|Sept. 19, 1917||First contingent of selected men arrived at Camp Meade.|
|April 6, 1918||Division paraded in Baltimore before President Wilson.|
|July 8, 1918||Sailed for France on the U.S.S. Leviathan.|
|July 15, 1918||Arrived in Brest, France.|
|July 25 - Sept. 8, 1918||Regimental training begun in the vicinity of Prauthoy, France.|
|Sept. 26, 1918||Commenced Meuse Argonne Offensive: Captured Malancourt, France.|
|Sept. 27, 1918||Montfaucon captured by the 313th Regiment, assisted by 314th Regiment on the right.|
|Sept. 28. 1918||Nantillois captured by 315th Regiment.|
|Sept. 30, 1918||Relieved by 3rd Division and moved to Troyon Sector.|
|Oct. 26-28, 1918||Relieved from Troyon Sector by 33rd Division.|
|Nov. 1, 1918||Participated in third phase of Meuse Argonne Offensive. Assigned to Belleu Bois and Bois de Chenes.|
|Nov. 6, 1918||The Borne du Cornouillier (Hill 378) captured by the 316th Regiment.|
|Nov. 9, 1918||Captured Crepion, Wavrille, Gibercy, and Moirey.|
|Nov. 10, 1918||Captured Hill 328.|
|Nov. 11, 1918||Moved against Cote de Romagne. Armistice ended operations.|
|April 12, 1919||Division reviewed by General Pershing at Orquevaux. |
|May 15, 1919||Sailed home on the U.S.S. Princess Matoika from St. Nazaire, France.|
|May 26, 1919||Arrived at Hoboken, New Jersey.|
|May 27-31, 1919||Discharged at Camp Dix, New Jersey.|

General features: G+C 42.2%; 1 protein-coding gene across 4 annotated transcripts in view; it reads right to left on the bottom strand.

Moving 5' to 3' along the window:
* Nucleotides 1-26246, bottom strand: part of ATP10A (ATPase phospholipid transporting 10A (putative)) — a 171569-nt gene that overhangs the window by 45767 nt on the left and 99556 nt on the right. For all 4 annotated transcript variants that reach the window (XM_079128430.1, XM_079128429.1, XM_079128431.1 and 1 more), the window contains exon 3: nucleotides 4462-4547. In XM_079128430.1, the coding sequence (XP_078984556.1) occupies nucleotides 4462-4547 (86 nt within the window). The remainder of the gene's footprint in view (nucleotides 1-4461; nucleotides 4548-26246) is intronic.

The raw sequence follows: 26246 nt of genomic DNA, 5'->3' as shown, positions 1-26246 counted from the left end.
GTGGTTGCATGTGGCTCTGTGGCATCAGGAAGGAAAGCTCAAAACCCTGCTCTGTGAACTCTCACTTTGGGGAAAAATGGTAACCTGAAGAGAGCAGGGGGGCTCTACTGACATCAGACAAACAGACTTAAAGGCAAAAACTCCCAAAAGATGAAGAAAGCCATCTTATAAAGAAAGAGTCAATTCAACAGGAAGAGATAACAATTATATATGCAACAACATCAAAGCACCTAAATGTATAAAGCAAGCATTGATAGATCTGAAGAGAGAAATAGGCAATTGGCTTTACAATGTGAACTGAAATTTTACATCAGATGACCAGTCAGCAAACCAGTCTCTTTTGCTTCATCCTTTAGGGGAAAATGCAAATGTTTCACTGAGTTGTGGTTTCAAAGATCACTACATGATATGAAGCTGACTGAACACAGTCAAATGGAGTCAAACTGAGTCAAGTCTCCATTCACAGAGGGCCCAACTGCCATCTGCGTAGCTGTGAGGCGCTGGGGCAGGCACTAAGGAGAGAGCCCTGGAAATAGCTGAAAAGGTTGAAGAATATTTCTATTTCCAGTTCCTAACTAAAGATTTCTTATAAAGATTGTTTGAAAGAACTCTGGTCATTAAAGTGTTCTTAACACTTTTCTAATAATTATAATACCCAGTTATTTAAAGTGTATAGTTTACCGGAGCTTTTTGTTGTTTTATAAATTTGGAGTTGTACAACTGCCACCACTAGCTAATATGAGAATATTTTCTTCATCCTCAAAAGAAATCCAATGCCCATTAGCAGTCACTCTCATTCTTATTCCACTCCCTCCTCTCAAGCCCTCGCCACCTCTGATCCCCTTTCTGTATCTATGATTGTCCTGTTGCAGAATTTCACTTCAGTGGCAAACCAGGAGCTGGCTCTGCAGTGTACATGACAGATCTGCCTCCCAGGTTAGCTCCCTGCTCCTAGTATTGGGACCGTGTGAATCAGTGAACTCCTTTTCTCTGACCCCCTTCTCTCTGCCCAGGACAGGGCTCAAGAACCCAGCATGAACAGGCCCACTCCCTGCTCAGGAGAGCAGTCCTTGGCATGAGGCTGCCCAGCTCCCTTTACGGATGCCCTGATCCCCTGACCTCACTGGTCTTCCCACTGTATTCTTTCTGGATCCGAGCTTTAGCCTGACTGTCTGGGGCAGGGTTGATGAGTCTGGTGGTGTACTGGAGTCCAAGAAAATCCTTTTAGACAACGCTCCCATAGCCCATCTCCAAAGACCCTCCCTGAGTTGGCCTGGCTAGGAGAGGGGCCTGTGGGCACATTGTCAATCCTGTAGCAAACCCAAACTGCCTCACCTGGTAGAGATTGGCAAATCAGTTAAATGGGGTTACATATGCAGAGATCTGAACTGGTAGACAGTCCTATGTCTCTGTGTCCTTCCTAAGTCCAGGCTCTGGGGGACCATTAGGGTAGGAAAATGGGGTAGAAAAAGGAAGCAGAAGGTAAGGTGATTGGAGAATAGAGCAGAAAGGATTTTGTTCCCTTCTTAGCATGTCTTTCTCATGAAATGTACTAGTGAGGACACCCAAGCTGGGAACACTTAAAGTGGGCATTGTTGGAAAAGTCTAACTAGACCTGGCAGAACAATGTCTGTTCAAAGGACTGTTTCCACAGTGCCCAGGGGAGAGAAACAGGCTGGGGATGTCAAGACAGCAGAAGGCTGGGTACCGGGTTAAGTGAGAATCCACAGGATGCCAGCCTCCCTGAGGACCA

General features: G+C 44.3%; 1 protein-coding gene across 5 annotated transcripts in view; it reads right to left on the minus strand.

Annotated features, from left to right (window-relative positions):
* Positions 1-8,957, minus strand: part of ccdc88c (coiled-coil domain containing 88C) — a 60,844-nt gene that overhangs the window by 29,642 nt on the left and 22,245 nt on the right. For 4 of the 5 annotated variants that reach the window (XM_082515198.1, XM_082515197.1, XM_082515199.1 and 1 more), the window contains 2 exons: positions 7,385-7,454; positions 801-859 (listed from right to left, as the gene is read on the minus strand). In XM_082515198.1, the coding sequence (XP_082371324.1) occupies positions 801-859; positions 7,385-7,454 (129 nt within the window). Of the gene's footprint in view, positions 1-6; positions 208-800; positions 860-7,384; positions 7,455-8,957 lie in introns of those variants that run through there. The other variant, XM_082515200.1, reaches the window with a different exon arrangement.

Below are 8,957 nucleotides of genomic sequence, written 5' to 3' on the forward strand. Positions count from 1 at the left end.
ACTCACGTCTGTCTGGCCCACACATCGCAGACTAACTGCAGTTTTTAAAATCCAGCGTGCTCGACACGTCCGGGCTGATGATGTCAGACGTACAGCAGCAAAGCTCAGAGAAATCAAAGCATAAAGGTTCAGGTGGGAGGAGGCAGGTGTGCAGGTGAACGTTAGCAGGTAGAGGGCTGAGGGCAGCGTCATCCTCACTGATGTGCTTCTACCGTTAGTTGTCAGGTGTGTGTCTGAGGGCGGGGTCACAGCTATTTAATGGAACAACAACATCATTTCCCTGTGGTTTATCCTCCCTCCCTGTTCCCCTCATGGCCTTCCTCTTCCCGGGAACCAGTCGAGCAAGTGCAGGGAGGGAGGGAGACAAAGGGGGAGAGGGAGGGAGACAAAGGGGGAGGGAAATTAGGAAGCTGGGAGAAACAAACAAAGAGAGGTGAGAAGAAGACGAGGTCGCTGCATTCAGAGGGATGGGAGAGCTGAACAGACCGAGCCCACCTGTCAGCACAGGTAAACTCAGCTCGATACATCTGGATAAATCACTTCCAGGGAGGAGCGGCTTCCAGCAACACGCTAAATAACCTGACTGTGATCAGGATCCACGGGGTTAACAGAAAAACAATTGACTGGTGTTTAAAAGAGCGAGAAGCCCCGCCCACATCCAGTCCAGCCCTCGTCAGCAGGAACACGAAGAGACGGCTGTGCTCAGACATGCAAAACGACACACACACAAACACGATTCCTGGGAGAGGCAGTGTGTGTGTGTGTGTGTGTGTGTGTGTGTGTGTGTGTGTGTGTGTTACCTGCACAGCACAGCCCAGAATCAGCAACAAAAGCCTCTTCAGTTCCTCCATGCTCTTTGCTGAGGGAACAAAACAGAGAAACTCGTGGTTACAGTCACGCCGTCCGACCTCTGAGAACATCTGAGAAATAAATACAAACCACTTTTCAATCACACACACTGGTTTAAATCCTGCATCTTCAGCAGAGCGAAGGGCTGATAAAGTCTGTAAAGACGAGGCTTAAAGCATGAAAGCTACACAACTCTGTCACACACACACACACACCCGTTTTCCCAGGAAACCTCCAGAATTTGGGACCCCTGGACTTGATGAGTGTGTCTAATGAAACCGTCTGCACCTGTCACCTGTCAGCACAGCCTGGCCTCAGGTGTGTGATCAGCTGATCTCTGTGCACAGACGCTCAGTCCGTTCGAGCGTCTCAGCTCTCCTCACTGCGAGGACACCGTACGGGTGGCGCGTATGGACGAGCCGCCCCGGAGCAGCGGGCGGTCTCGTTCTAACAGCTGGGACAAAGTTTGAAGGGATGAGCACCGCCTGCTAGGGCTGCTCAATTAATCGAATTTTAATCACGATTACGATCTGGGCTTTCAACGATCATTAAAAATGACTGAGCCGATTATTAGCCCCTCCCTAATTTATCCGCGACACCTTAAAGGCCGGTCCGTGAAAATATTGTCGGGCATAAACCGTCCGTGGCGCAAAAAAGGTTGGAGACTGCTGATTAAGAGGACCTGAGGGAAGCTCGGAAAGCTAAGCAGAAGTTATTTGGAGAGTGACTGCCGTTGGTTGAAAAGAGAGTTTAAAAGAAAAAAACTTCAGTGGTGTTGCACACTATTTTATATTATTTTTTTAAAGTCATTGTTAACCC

79th Division History
Commanded by General Joseph H. Kuhn, the 79th Division was organized in August 1917. Composed of Pennsylvania, Maryland, and District of Columbia men, later rotations of draftees would include New York, Ohio, Rhode Island, and West Virginia.
The division trained at Camp Meade, Maryland which included help from British and French officers. Trench warfare was studied and taught but the American Army had taken the open attack approach for the upcoming offensives and the training reflected this. Several times during the course of training, men were moved from the division to other units. This, along with lack of proper equipment, and sufficient training hampered the division from deployment to France.
The 79th shipped out to France in July 1918 and continued training upon arrival in France. At the beginning of September 1918 the division entered the front line, relieving units of the French Army, and participated in the first phase of the Meuse-Argonne offensive. The average training of the men at this point in time was approximately 33 days, due to replacement troops. During the course of the next two months the 79th would earn two distinctions. One, for holding up the advance against formidable odds at Montfaucon, France and two, for making the deepest thrust into German lines on the last day of the war, November 11, 1918.
Communication problems, terrain, snipers, little artillery support, and overrun enemy positions in the rear were all problems for the division. French and Allied Aero support were all but nonexistent in several cases.
Division strength in August 1918 was at 26,150 men. In November the total is at 19,035. Although the division was only engaged from September 26, 1918 to November 11, 1918, it lost more men than any other American division during this period.
THE LORRAINE CROSS - Symbol of Triumph
In the battle of Nancy during the 15th Century, Charles the Bold, Duke of Burgundy, was defeated and the reign of the House of Anjou began. The Lorraine Cross was adopted by the new reign (Rene 11, 1473-1508) and served as a symbol of justice and freedom to the people of Lorraine and French Nation.
During all its war service, the 79th Division fought in the French province of Lorraine. Fighting against formidable odds, the division claimed victory. It is only fitting the division would choose the Lorraine Cross as its symbol and was adopted shortly after the war ended.